Oktoberfest is an annual German festival that started over 200 years ago that celebrates German culture, food and beer. It started because of a royal marriage between Prince Ludwig and Princess Therese in 1810 in Munich, Germany. It normally runs for 16 days, with the last day being the first Sunday in October. In Munich, the event garners an annual average of six million visitors a year, looking for German beer, food and activities. 

On Saturday, The Bier Stein on Willamette St. celebrated its own version of the festival from 12 p.m. to midnight. 

The event kicked off at noon with an opening ceremony. In the back bar, local celebrity Rick Dancer tapped a traditional cask from Weihenstephan. Shortly after, a performance from The Eugene Gleemen followed. 

The Gleemen, comprised of about 45 members, is the oldest organized men’s chorus in Oregon. Since 1926, the group practices weekly and performs at events. 

Though the group does not exclusively perform German songs for German themed events, they brought a few traditional drinking songs for Oktoberfest. Clad in matching yellow polos, hoisting steins of beer in the air and swaying back and forth, the Gleemen performed for about 20 minutes. 

Nearby, Ayinger, a traditional Bavarian brewery, hosted a game of Hammerschlagen. The rules are simple: bang a nail into a flat stump using the skinny end of a hammer.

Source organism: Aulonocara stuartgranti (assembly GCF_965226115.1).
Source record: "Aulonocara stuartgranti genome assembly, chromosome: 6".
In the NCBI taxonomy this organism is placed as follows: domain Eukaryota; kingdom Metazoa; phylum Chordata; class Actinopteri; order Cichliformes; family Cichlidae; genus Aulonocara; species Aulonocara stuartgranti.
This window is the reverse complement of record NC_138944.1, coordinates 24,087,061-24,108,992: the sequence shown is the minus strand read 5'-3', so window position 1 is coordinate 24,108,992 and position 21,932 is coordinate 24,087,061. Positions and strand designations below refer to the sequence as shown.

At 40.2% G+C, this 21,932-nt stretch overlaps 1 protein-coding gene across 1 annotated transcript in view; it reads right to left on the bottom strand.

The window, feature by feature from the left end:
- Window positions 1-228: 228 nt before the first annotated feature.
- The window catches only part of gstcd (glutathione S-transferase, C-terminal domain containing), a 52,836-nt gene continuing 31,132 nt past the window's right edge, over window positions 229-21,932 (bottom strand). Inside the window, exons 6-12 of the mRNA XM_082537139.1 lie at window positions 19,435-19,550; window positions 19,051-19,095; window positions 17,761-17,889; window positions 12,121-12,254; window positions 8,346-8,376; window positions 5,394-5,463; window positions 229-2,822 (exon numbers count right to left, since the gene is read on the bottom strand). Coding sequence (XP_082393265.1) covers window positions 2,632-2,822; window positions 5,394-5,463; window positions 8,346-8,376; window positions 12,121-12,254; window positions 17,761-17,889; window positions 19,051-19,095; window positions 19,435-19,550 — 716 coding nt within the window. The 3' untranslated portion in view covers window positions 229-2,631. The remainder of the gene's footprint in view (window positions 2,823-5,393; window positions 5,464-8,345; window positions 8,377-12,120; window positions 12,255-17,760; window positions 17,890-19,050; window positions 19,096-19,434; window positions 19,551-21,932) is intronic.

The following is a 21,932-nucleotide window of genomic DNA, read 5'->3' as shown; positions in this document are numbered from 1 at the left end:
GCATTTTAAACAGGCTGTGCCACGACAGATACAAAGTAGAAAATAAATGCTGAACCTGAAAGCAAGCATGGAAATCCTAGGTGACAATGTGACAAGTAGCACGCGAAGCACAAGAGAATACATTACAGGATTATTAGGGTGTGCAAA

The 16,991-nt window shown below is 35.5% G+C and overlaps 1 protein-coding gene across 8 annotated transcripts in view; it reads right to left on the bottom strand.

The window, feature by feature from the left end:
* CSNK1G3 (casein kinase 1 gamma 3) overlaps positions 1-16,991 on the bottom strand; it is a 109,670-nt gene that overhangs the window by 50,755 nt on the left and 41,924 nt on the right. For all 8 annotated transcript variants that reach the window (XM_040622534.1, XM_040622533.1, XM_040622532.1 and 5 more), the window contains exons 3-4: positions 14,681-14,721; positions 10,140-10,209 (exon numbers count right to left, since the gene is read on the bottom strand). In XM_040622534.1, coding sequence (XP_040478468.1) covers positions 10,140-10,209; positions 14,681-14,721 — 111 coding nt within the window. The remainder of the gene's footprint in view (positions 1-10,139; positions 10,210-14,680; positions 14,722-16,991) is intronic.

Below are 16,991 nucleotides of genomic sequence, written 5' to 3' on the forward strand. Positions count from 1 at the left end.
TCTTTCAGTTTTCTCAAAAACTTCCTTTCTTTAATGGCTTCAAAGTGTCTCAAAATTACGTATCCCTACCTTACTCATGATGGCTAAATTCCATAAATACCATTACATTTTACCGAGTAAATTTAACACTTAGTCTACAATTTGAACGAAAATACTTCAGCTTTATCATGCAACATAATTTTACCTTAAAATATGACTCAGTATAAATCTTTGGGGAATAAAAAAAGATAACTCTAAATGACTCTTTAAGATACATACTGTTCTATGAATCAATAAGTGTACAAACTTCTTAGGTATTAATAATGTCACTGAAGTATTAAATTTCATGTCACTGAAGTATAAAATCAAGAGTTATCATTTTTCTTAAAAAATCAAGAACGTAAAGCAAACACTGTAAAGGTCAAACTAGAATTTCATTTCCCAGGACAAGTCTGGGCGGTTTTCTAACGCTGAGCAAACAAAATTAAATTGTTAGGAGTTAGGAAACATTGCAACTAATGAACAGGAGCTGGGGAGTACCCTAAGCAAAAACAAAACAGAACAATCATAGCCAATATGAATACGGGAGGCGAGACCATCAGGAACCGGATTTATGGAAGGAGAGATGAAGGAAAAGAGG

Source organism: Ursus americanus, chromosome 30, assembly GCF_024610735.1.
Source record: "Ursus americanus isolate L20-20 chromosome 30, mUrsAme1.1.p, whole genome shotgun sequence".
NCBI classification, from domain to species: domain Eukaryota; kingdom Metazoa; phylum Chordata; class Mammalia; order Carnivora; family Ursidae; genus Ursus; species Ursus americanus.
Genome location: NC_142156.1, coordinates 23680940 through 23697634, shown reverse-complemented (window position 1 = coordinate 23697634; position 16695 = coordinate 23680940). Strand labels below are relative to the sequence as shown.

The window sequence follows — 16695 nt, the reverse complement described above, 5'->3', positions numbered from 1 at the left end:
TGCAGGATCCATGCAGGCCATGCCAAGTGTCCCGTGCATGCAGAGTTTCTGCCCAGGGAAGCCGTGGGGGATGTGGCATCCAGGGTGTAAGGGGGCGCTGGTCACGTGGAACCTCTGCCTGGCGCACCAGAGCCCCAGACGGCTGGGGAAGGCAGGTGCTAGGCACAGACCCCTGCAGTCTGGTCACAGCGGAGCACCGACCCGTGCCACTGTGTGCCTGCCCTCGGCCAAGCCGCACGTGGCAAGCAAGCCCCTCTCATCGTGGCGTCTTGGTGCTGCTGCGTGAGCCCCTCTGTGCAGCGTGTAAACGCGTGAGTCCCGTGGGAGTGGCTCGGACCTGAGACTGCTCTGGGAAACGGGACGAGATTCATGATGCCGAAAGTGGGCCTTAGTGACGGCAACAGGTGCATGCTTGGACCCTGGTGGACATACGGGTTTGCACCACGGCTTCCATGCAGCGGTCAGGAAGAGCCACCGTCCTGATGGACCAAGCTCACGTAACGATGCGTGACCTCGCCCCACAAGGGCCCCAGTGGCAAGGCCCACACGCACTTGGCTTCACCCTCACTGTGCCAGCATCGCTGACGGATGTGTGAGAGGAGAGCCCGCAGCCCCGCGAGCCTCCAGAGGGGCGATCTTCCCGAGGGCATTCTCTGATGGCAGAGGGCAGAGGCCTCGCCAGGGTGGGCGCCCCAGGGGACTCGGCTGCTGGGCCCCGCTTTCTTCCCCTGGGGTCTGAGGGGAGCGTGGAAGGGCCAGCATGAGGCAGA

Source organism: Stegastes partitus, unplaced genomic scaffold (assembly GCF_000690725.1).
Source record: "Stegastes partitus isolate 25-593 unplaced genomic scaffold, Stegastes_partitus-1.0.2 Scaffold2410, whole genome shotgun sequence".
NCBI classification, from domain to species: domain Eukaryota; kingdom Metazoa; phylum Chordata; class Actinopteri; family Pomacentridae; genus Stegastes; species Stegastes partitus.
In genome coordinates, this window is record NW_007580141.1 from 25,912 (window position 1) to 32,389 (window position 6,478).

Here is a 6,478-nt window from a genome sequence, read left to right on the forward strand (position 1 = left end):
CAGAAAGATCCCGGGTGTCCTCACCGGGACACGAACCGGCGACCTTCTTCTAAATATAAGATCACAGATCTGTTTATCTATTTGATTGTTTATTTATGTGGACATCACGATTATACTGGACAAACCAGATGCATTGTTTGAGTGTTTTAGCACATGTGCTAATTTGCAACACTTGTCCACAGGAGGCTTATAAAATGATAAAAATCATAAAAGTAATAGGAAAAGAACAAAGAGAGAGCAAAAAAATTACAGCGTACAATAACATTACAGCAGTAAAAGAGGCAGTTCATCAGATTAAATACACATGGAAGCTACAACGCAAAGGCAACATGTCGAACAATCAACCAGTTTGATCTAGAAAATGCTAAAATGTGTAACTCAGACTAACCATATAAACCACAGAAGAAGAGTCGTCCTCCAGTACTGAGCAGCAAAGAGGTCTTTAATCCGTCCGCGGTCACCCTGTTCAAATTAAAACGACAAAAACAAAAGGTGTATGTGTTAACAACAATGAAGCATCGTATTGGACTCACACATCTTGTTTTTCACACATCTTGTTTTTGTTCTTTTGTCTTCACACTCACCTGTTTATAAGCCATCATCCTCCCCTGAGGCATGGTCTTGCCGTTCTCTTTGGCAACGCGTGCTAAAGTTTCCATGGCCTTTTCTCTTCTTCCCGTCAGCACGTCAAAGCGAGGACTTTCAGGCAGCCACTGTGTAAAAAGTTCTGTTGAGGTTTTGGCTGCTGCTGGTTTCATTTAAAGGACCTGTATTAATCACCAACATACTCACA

Ayinger promoter Rick Nickerson led attendees through the game, encouraging them and giving them prizes at the end. Nickerson said, “It’s a traditional drinking German game and a great way to connect with people.” 

Not only does Oktoberfest celebrate German beer, but wine as well. 

At the other end of the bar, German wine vendor Monika Rauch hosted samples from her company Kastle Hill. Rauch has a warehouse in Eugene with over 60 varieties of German wine that she supplied to retailers and restaurants throughout the area. 

After coming to Oregon 15 years ago from Germany, Rauch enjoys sharing her country’s wines in the Pacific Northwest. “Germany has amazing red wines. Really deep, dark grapes, lots of flavor,” said Rauch, describing the array of samples she offered. 

Dre Borkowski, The Bier Stein’s events and marketing manager, was looking forward to this year’s event. “Being a German beer bar, we’re excited to be hosting our own version of Oktoberfest which features 14 different festbiers.” 

Festbier is a fuller, rich seasonal lager, according to German beer company Weihenstephaner. It is especially brewed for this season, and holds true to Bavarian celebrations. 

The Bier Stein hadn’t hosted an official Oktoberfest for a few years, but decided to bring it back this year. Featuring both imported German beers and local ones, the restaurant provided attendees with an authentic event 5,000 miles away from its original location. 

Correction on Wednesday, Oct. 2: A previous version of this story incorrectly stated that the staff of Bier Stein tapped a traditional cask from Weihenstephan to kick off the Oktoberfest celebration. The article has been updated to reflect that the cask was tapped by local celebrity Rick Dancer. 

Frankie Kerner is an arts and culture reporter for the Emerald with a beat in music. She hopes to be as cool as Nardwuar one day, but we'll see.